The castle originally consisted of two circular timber motte & bailey castles built in 1068. One, known as Clifford's Tower, was first built in wood on a 60 feet high motte and was replaced in stone with a shell keep between 1245 and 1270, protected by a stone curtain wall with towers. During the Civil War the castle was slighted but it was rebuilt afterwards. It was then gutted by fire in 1684 and not restored until the 19th century. Part of the curtain wall remains.
The other motte, Baile Hill, is across the river and still visible. It is 20 feet high and has been incorporated into the city walls. It was used by Parliament in the Civil War from 1642 to 1649 as a gun emplacement.
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The Romans built one of their three permanent legionary fortresses at York or (Eboracum) on the banks of the River Ouse in AD71 on a 50 acre site now mainly occupied by the cathedral. At the end of the 2nd century they encircled the town with stone walls, parts of which still remain near the early 4th century ten-sided Multangular Tower. The Danes occupied York in 867 and as the Roman defences were in poor repair they demolished all the towers save the Multangular Tower and repaired the walls. The majority of the remaining walls date from the 12th - 14th century, with some reconstruction carried out in the 19th century. The walls are punctuated by four main gates, or 'bars' - Bootham Bar, Monk Bar, Walmgate Bar and Micklegate Bar.
|Bootham Bar||This is the northern entrance to the city and stands on the site of a previous Roman gate. The lower part of its structure dates from the 12th century, the upper storeys being added in the 14th century. The barbican was demolished in the 19th century.|
|Robin Hood Tower||Circular in design, it was built in 1888\89 on the site of an earlier tower.|
|Monk Bar||Built in the 1300's, it is the most ornate of the gatehouses. The lowest floor was built in the 1300's, the second story being built in the 15th century. From 1577, the gatehouse was used as a prison. The Barbican was removed between 1815 and 1825 but it still retains is original portcullis.|
|Red Tower||It was built in 1490 of red brick and its walls are four feet thick in places. It was damaged during the 1644 siege.|
|Walmgate Bar||Walmgate Bar has an unusually well preserved barbican.|
|Fishergate Bar||Fishergate Bar was the entrance to the city from Selby, and the walls from this Bar to Fishergate Tower commanded the narrow approach to the castle. The Bar consists of a round arch between two wide buttresses, each with passage through. Adjoining the eastern buttress was a rectangular guardroom. T|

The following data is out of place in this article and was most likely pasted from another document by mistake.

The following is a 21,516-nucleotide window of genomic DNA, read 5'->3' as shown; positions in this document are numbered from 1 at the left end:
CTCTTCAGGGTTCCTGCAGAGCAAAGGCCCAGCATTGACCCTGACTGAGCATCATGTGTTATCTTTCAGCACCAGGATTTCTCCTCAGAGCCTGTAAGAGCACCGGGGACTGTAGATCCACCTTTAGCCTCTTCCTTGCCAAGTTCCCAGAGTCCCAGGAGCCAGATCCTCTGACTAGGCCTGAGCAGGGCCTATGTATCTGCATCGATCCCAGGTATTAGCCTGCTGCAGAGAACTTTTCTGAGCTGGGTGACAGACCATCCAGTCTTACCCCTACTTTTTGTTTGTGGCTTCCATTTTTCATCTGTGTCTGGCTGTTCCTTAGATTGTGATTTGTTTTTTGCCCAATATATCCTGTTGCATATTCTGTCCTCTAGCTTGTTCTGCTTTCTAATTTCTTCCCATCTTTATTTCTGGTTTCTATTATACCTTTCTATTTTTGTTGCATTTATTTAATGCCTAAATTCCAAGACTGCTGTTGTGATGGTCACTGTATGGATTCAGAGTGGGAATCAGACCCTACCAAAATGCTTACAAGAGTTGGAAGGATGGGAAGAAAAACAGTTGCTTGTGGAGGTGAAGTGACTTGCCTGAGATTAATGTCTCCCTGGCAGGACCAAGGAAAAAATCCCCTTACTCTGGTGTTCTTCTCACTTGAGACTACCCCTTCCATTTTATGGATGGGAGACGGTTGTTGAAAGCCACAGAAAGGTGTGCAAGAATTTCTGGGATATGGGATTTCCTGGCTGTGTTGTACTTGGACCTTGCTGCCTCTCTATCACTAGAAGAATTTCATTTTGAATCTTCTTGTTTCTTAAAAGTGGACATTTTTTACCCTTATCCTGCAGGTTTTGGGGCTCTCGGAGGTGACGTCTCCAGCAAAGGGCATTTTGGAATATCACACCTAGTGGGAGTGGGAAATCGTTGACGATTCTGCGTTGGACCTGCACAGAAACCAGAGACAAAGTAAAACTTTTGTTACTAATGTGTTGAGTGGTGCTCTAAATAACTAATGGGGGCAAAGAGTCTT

|Fishergate Postern/Tower||The original tower on this site was built in 1440, and was replaced by the Fishergate Postern, between 1504 and 1507 to defend a gateway in the city walls at the junctions of Paragon Street, Fisher Gate and George Street. In 1489, the gateway was bricked up.|
|Birchdaughter Tower||Built in 1645, it has a raised gun platform.|
|Victoria Bar||It was opened in 1838 to provide direct access between Nunnery Lane and Bishophill.|
|Micklegate Bar||Originally a small gate into the city of York built between 1100 and 1132. In 1333 a large barbican was built, and a portcullis was added. The barbican was removed in 1826 and the gatehouse has been modified extensively since then.|
|Toft Tower||A corner wall tower.|
|Barker Tower||North Street Postern andTower, originally known as Barker tower. The conical roof and a second storey were added in the 17th century.|
|Lendal Tower||Originally a small water tower similar to Barker tower, it was almost entirely rebuilt in the 17th century.|
|Multangular Tower||Built as part of a series of eight defensive towers in AD 210. It has ten sides and is almost 30 feet tall but only the lower part is the original Roman stonework - the upper course with arrowslits is a later medieval addition.|
|St Mary's Tower||Part of the wall of St Mary's Abbey, it was built in 1324 as a tall, circular tower, 10 metres in diameter and over 10 metres high. In 1644 it was the subject of a heavy attack by the Parliamentarians. After the Civil War the tower was rebuilt with thinner walls on the outside but kept the octagonal shape on the inside. The tower has since been restored.|